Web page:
Measles outbreak: Number of US cases reach record high after swathe of anti-vaccination misinformation

Twenty-two states report cases of the extremely contagious disease

Andrew Buncombe
Seattle
@AndrewBuncombe
Monday 29 April 2019 12:22
comments
The World Health Organization warns of global rise in measles cases

The number of measles cases in the US has reached 704 – a 25-year high – caused by a combination of cultural traditions and anti-vaccine disinformation.

Some 22 states have recorded cases of the extremely contagious disease that can sometimes be deadly for children, according to new information released by the Centres for Disease Control (CDC), the country’s leading nationwide public health institute.

The figures represented an increase of 1.3 per cent since the most recent count, details of which were released last week.

“This is the greatest number of cases reported in the US since 1994 and since measles was declared eliminated in 2000,” said the CDC.

The agency said the states where cases had been reported to the CDC were Arizona, California, Colorado, Connecticut, Florida, Georgia, Illinois, Indiana, Iowa, Kentucky, Maryland, Massachusetts, Michigan, Missouri, Nevada, New Hampshire, New Jersey, New York, Oregon, Texas, Tennessee, and Washington.

The data shows the largest and most sustained outbreaks had been detected in New York’s Rockland County, 40 miles north of New York city, and the borough of Brooklyn. These have been centred among ultra-Orthodox Jewish communities, some members of which have traditionally been “vaccine adverse”.

Other major outbreaks were recorded in the southeast of Washington state, where anti-vaccine campaigners, some of them powerful voices on the national stage, have tried to push back moves by officials to ensure children – with an exemption for medical situations such as those who have undergone transplants – are vaccinated if they wish to attend school.

“These outbreaks are linked to travellers who brought measles back from other countries such as Israel, Ukraine, and the Philippines, where large measles outbreaks are occurring. Make sure you are vaccinated against measles before travelling internationally,” the CDC said of the cases in New York and elsewhere.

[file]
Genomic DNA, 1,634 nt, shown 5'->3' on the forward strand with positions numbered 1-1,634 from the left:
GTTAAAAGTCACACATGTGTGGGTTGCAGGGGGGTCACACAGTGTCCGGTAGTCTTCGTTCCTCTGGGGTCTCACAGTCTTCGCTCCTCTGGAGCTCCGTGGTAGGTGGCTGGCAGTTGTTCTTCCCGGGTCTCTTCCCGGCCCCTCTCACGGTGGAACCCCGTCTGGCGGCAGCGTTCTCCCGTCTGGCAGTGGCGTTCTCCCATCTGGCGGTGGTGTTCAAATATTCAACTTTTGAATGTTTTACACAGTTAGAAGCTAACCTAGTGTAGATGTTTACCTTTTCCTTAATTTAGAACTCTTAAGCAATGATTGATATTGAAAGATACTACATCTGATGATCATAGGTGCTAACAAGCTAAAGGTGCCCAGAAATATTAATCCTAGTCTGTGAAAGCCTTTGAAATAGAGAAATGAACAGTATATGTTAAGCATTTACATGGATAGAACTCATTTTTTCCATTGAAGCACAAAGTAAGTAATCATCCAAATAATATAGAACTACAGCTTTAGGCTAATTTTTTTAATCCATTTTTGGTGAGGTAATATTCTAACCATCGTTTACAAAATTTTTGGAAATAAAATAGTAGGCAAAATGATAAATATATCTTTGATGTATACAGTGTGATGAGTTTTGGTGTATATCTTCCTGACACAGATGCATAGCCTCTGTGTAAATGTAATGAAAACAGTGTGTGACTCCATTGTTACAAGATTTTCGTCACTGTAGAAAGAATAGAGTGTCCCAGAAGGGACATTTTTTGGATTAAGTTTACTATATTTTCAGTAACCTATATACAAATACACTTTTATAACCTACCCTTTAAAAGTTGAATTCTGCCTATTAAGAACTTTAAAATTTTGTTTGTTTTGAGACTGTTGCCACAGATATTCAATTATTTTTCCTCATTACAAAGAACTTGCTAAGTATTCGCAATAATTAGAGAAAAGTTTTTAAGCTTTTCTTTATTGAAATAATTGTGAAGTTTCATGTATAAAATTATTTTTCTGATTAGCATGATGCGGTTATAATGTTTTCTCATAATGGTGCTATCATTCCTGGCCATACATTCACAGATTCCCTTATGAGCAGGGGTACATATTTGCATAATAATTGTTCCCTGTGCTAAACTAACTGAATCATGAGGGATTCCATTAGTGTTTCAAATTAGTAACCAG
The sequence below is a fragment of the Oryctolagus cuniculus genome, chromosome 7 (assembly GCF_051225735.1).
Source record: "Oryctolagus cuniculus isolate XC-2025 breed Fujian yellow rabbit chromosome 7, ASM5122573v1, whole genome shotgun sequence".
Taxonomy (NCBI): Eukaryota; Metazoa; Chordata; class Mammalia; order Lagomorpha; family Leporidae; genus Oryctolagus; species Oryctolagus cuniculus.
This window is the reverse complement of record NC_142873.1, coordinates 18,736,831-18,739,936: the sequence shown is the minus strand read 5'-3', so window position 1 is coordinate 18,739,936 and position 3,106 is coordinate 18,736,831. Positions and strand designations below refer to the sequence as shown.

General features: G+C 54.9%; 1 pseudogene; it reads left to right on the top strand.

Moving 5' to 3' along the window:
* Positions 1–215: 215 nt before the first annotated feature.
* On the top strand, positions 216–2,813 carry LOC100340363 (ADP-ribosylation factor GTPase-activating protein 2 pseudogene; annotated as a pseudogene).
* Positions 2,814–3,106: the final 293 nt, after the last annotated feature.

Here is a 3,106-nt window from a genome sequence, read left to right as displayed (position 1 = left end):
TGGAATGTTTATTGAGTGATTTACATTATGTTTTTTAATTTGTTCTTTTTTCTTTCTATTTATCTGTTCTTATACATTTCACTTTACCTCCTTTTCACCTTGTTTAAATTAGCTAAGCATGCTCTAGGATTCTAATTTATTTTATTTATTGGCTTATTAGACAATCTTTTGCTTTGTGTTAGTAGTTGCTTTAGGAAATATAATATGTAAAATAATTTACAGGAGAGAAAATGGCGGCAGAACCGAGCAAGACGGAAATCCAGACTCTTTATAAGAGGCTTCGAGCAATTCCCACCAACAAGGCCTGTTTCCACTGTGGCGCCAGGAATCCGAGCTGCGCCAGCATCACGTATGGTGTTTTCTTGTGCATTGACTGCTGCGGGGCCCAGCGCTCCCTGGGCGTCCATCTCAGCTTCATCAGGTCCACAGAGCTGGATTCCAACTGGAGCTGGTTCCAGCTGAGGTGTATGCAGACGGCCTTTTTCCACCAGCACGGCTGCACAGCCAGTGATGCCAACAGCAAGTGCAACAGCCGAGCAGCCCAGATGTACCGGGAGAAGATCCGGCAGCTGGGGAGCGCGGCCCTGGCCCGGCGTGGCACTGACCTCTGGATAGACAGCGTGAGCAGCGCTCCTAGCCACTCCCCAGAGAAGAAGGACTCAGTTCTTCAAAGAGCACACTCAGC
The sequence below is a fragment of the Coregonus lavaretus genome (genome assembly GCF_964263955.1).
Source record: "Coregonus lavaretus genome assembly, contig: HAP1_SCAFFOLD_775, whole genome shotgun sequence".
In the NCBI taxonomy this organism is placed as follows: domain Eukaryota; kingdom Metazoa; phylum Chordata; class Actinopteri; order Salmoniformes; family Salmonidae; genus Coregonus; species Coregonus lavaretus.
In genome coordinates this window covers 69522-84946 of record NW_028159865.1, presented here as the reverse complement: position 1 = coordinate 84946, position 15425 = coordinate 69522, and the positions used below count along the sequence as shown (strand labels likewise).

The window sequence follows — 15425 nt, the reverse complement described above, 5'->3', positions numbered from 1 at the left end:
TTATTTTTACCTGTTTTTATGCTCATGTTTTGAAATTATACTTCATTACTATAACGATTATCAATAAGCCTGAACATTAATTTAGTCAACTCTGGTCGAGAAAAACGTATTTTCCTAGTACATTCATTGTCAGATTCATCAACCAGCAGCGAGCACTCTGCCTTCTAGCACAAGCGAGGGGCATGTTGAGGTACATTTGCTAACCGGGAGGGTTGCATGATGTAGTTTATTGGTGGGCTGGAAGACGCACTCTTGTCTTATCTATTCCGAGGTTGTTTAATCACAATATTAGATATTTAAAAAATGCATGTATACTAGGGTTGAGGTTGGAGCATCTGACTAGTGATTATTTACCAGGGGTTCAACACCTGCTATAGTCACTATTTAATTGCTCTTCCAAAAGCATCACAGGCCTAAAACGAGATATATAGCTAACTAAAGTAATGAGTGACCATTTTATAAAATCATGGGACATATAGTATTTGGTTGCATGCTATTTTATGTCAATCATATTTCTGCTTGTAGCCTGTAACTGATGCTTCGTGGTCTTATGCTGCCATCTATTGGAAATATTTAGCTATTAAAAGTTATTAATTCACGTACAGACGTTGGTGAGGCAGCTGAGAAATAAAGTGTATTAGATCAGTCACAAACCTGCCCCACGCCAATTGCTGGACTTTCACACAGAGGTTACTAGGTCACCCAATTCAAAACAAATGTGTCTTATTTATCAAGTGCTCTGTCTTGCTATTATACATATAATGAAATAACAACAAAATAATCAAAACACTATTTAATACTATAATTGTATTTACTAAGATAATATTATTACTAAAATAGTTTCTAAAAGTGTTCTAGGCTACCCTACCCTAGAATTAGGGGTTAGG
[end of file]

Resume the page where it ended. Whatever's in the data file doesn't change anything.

New York City mayor Bill de Blasio declared a state of emergency and threatened residents with $1,000 fines if they refused to vaccinate.

The measles-struck town battling anti-vaccine propaganda

In Washington state, where the outbreak was centred around Clark County, governor Jay Inslee also declared a state of emergency earlier this year, and urged parents to vaccinate their children.

“Measles is a highly contagious infectious disease that can be fatal in small children,” he said.

Earlier this month, legislators in Washington state’s upper chamber passed a measure that would remove the right of parents to object to measles, mumps and rubella (MMR) vaccinations on personal of philosophical grounds. Religious and medical exemptions will still be allowed for all vaccinations, under the measure, which is expected to be passed by the lower chamber and signed into law by Mr Inslee.

One of most high-profile anti-vaccine campaigners to have visited the Pacific Northwest is Robert F Kennedy Jr, an environmentalist and nephew of the assassinated president John F Kennedy. He has claimed, contrary to the overwhelming weight of medical evidence and research, that vaccines can cause autism in children.

At a public hearing earlier this year, he said to parents: “Do we want to be a country that forces its children or parents to engage in risky medical interventions without informed consent?”

Anti-vaccine campaigners have taken heart from Donald Trump, who during a 2015 presidential primary debate, said he believed vaccines could be dangerous.

Prior to the election, Mr Trump met with four prominent anti-vaccine campaigners at a fundraiser in Florida – disbarred and disgraced British doctor Andrew Wakefield, Mark Blaxill, editor-at-large of the Age of Autism website, Gary Kompothecras, a chiropractor and Trump donor from Sarasota, and Jennifer Larson, an entrepreneur who has campaigned against vaccines in Minnesota.

Mr Wakefield, who in 1998 notoriously suggested he had found a link between autism and the MMR vaccine, a claim subsequently found to be false, has remade himself in the US as a sought-after-speaker by those opposed to vaccines.

In 2017, he was linked to an outbreak of measles among the Somali-American population of Minneapolis, which he had addressed.

Join our new commenting forum

Join thought-provoking conversations, follow other Independent readers and see their replies

View comments